Here is a post about boat and head odor that I put up on the downeasteryachts.com website forums in a conversation of how to get rid of lingering odors on boats.
We got into this on valkyr this past week… it was so much worse than just old plumbing. We found a leak in the system that raw sewage had been leaking out of for many many moons.. It was a hazmat style operation to scoop the shit out of the little compartment under the aft end of the vberth where that built in seat is. We found that a decent painting respirator from lowes works wonders for getting up close and personal with shit. After scooping it out and then cleaning the respirator does wonders when you paint the bilge areas After cleaning out the leakage we came back the next day and cut out and removed the head, all hoses, fittings and the holding tank. We then did a single rough clean and rinse of the compartment the leakage was in and the big v-berth compartment that the holding tank had been in.
As to odor.. the next day we cleaned all the lockers and bilge areas twice with oxyclean and a brush on a handle, then we cleaned twice with the brush and a very strong clorox solution. the second clorox cleaning we put it on strong and didn’t rinse it till the next day. Just left it brushed on. The next day we cleaned twice with vinegar water. We used the vinegar at roughly 50/50 with water.The first time we used the brush to slop it on heavy. After everything had been covered we went back with one of those foam sanding blocks and the bucket of vinegar and lightly sanded from the chain locker down through the bilges under the v-berth as well as all the closets and cabinets fiberglass surfaces (the sanding was a two for one idea. It was the last vinegar treatment as well as wet sanding the fiberglass and existing bilge paint in prep for us painting all the surfaces in the bilge). We also took the brush on a handle and scrubbed all the wood and every surface in the v-berth with 50/50 vinegar and water. We soaked it down good and scrubbed then took a hose down below and rinsed everything of with it. the sides of the cabin where the teak strips make the walls, the doors, door frames etc.. we must have pumped a hundred gallons of water through there rinsing. Gave the bilge pump a good workout. After rinsing we took paper towels and got as much excess water off of the wood as we could and then left it to dry overnight.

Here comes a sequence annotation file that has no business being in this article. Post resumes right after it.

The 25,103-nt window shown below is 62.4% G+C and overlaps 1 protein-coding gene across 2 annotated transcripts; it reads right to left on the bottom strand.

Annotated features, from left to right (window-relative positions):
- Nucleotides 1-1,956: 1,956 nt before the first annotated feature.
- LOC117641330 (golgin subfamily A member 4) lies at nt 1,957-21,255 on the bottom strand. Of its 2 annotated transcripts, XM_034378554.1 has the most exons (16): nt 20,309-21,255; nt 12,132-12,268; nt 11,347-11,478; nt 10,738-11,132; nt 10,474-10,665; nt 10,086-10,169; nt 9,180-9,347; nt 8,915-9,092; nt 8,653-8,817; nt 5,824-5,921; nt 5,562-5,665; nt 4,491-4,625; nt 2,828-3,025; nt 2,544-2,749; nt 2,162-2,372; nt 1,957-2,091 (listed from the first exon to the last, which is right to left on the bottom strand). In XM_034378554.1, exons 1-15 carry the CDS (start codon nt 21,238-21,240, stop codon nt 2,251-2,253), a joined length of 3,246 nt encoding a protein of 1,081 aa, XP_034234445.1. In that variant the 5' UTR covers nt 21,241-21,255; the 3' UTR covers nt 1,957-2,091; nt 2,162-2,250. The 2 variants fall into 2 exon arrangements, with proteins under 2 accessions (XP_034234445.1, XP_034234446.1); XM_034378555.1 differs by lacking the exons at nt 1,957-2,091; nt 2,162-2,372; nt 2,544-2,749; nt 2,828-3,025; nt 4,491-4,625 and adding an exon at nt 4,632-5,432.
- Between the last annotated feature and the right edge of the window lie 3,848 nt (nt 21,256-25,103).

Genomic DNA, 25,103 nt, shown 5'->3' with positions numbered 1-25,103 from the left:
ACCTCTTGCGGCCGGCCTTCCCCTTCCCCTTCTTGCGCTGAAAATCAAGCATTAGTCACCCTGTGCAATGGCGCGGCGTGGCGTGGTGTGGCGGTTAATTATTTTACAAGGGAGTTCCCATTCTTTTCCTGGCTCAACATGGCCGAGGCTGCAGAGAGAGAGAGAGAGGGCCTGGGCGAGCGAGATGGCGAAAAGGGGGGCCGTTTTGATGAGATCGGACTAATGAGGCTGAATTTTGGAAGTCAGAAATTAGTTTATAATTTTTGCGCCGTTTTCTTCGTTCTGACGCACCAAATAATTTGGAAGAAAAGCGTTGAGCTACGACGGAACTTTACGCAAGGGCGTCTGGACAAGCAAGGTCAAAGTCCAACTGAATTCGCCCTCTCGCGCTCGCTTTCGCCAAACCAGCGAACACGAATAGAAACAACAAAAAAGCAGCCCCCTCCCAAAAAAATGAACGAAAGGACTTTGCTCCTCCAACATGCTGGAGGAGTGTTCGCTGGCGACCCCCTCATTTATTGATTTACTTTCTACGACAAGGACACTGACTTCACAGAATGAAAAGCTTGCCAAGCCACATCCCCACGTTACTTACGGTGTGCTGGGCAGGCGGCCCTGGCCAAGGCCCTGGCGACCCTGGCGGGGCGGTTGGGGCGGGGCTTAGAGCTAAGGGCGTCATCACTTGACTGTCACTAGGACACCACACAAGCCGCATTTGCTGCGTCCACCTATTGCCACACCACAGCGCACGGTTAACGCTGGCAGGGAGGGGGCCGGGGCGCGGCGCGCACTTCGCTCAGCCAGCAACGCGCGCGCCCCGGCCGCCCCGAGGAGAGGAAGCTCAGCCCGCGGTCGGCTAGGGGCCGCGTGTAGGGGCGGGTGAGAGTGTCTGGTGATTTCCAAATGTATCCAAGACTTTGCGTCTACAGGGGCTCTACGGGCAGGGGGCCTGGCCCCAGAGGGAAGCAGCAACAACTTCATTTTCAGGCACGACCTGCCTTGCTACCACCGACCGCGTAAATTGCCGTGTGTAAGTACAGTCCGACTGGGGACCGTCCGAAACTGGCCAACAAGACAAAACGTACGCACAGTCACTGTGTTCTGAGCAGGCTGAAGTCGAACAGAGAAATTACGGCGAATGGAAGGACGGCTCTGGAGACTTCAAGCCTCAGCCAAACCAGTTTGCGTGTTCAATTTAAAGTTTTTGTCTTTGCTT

The next day when we got back we really worked hard to find some odor and couldn’t. The v-berth now smelled clean. Actually the rest of the boat (saloon/galley area) still has a faint old boat smell. So the v-berth is now odor free. In my opinion the vinegar treatment was the most effective in removing the ingrained odors. I think that I would use the same methodology in the future. A good soap and water scrub to get the grime and dirt cleaned up. Then a clorox disinfecting followed by a vinegar scrub and rinse. The vinegar removes all traces of the prior treatments also and when it drys leaves no odor at all behind not even of the vinegar.
We decided to go the extra mile and spent two days painting the bilge areas, and inside all the cabinets and closets with brightsides gloss white one part polyurethane paint. We put two coats on and it looks awesome. Zsanic did the majority of the painting as she could get into some of the tight areas a lot easier than I could. We found that a can of acetone and a roll of paper towels were a necessity. Somehow you were constantly getting a drip or smudge of the paint somewhere on the wood above the bilges as you moved around and braced yourself. The acetone on a rag pulled the paint right back off. As you can imaging the odor of the solvents in the paint were overwhelming. We were not allowed to work in the v-berth area unless we were wearing the respirator, we also got a cheap box fan and it fit perfectly in the forward hatch pulling air up and out of the boat. Once the box fan was running you could stand in the v-berth door and not even smell the paint while we were painting. For the person in there painting it reduced the fumes by about 90%. With the respirator on you couldn’t smell any fumes at all. Even though brightsides is a one part paint and not one of the eviler two part polyurethanes it is still toxic and proper safety with respirators and ventilation is a must.
We are now reassured that by the time we have gone through the whole boat as we work our way back through the saloon and galley the boat will smell very sweet as opposed to the current slightly mildewy old boat odor. If we can knock out the odor from leaked sewage that sat in that forward compartment for months then the normal old boat odors should tremble in their shoes.